Belfast Telegraph

Sinead O’Connor calls for a revolution for united Ireland: '1916 isn't finished - we should get off our butts and take our country'

Sinead O'Connor
Sinead O'Connor
Sinead O'Connor
Singer Sinead O'Connor pictured at her home in Bray, Co Wicklow after she ended her fourth marriage to Barry Herridge.
Sinead O’Connor said Sinn Fein persuaded her not to join the party

By Caitlin McBride

Sinead O’Connor has called for a revolution to create a united Ireland.

The Nothing Compares 2 U songstress explained her recent flip flop into the political world, referencing her decision to join Sinn Fein in December before withdrawing her application in January.

Speaking to Brendan O’Connor on the John Murray Show on RTE Radio One, she said: “I went to Sinn Fein because I had, what I think was a good idea and the most respectful thing I could do with that idea was bring it to them.

“I'm not a politician, but I'm an ideas person. It struck me when I saw how the state was responding to the water protests in particular – there’s something very wrong and I wondered what it was and I thought about it for a while and realised that actually 1916 isn't finished.

“What was promised in that proclamation hasn't happened. “

“They persuaded me that I'd be bored s***less, pretty much waiting for them to get into government before being able to help generate any national discussion on the issue of ending partition,” she said of her decision at the time.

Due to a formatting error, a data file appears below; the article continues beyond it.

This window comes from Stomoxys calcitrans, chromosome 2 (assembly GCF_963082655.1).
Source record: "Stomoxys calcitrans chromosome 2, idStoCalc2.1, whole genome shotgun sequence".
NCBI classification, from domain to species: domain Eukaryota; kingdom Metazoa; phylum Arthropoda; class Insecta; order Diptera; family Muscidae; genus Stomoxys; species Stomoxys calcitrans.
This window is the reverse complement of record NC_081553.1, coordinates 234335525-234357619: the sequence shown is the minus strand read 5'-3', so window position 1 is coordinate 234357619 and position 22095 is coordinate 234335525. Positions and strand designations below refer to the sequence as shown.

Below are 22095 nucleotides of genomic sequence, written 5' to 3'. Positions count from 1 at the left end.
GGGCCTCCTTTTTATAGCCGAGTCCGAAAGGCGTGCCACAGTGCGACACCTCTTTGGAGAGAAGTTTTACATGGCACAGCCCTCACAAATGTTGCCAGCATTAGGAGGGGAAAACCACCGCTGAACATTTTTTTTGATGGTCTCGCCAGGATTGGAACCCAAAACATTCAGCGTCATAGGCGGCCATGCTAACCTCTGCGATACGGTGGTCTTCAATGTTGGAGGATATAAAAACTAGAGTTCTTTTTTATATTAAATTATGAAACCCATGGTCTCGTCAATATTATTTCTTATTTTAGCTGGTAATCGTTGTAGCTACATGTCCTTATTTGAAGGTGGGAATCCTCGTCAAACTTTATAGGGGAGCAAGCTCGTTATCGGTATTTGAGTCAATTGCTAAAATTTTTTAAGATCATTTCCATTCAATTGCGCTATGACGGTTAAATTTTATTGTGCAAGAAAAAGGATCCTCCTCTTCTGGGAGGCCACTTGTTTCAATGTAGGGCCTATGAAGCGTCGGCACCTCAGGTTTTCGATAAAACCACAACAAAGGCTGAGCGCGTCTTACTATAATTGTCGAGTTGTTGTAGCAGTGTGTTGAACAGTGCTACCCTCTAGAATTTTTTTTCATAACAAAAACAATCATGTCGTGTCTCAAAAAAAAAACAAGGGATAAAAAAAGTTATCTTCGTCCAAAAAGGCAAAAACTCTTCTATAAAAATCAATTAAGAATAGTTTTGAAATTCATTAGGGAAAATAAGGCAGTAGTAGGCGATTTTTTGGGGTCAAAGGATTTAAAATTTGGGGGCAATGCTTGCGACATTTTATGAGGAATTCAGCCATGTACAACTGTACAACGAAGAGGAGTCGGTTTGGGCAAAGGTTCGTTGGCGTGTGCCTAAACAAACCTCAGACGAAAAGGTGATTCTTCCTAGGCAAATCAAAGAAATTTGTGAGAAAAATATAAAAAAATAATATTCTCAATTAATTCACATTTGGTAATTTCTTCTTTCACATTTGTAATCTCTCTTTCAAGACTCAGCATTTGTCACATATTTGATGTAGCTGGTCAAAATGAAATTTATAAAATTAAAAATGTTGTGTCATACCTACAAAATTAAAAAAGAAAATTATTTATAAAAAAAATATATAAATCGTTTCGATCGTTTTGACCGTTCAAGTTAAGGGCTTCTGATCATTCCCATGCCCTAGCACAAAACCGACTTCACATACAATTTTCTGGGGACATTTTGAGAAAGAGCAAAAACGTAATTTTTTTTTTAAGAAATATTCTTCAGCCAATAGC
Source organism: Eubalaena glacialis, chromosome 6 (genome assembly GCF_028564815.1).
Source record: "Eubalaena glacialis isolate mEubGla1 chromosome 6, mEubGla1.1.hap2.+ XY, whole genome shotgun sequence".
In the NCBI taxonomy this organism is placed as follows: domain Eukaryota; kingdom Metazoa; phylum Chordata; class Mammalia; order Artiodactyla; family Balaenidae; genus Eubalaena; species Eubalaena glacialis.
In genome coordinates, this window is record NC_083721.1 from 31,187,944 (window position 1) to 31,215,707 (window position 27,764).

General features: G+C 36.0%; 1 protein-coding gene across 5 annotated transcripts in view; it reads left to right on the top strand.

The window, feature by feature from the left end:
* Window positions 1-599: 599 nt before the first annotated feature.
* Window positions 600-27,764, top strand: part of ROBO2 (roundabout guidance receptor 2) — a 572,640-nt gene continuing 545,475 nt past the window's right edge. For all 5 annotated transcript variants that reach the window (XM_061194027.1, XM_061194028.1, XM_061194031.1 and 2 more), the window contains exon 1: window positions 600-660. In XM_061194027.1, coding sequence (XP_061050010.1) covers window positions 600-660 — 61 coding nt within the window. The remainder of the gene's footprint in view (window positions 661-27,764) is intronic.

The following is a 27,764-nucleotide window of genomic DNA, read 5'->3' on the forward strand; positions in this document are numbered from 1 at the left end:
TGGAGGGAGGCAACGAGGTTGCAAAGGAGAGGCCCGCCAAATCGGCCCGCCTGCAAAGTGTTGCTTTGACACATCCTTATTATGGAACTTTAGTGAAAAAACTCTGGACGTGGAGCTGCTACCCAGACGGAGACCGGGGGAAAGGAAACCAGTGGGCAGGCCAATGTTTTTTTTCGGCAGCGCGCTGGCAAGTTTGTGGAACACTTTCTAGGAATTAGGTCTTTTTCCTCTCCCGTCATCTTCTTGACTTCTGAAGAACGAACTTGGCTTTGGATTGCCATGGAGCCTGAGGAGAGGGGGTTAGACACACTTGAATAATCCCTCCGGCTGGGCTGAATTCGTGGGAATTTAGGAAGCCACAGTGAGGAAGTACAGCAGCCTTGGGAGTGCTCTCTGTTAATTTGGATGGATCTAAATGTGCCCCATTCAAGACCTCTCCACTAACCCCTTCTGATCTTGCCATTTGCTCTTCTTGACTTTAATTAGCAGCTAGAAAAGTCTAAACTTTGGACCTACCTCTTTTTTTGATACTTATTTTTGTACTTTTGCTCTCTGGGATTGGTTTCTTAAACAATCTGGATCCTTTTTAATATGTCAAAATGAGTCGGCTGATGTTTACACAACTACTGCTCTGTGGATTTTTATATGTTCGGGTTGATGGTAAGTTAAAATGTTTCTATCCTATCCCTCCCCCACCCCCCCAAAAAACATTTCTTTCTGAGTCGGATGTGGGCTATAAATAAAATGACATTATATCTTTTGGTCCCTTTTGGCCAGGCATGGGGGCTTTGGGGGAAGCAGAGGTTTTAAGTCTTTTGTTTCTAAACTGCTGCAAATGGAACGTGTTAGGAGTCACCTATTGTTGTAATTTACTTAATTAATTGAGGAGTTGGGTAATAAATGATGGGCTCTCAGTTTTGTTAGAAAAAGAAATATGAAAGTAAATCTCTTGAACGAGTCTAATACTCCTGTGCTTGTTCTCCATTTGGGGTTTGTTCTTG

"It was said to me that people like myself are more useful 'working alongside' since we can say what we like," she added.

O’Connor appears to have taken their advice and is using her profile to raise awareness of what she perceives as national issues.

She went on to urge the unification of the Republic of Ireland and Northern Ireland through non-violent means.

“It struck me that we really need to take our country, not violently. We're subject, in the free state, to everybody up north dictating the timeframe in which we can begin conversations about unification,” she said.

“The idea that I have, which I think is a good idea, [is that] we perhaps, down here, get off our butts and take our country - not violently - and not let ourselves be under the time frame of everybody up north.

“We can’t have sovereignty until we’re one country.

“It'd be great if it wasn't Ireland or Northern Ireland, if it was a new name and it was a new country altogether."

She said the today’s issues cannot be resolved without “solving problems” from 1916.

“What I'd love us in the Free State to be talking about and caring about is unifying as a country. At the moment, all that's on offer is the Good Friday Agreement.

“Even under the terms of that, when there's a vote, if it fails, there won't be another one for seven years so I would like us to start talking about it so we can fix matters quickly.

“You can't solve problem 2015 without solving problem 1916.

“1916 is not finished. It never finished. And I think the three subsequent wars - what's going on in the north now, the civil war and the war of independence, they're still here. We're still voting in the same parties.

When asked by O’Connor if she would consider spreading her message through, she explained that she can be more than an artist, but reiterated she is an “ideas” person.

Source: Irish Independent

Read more:

Sinead O'Connor ditches plans to join Sinn Fein following meeting  

Sinead O'Connor calls for demolition of the Irish Republic and the birth of a new country 

Gerry Adams advises Sinead O'Connor to report allegations of molestation by Sinn Fein member to gardai 

Sinead O’Connor: I put my career on the line in the name of child protection

Mairia Cahill: I can understand now that Sinead O'Connor's heart is in the right place 

Nothing compares to Sinn Fein for Sinead... but do pop stars and politicians sing from same hymn sheet? 

Irish Independent


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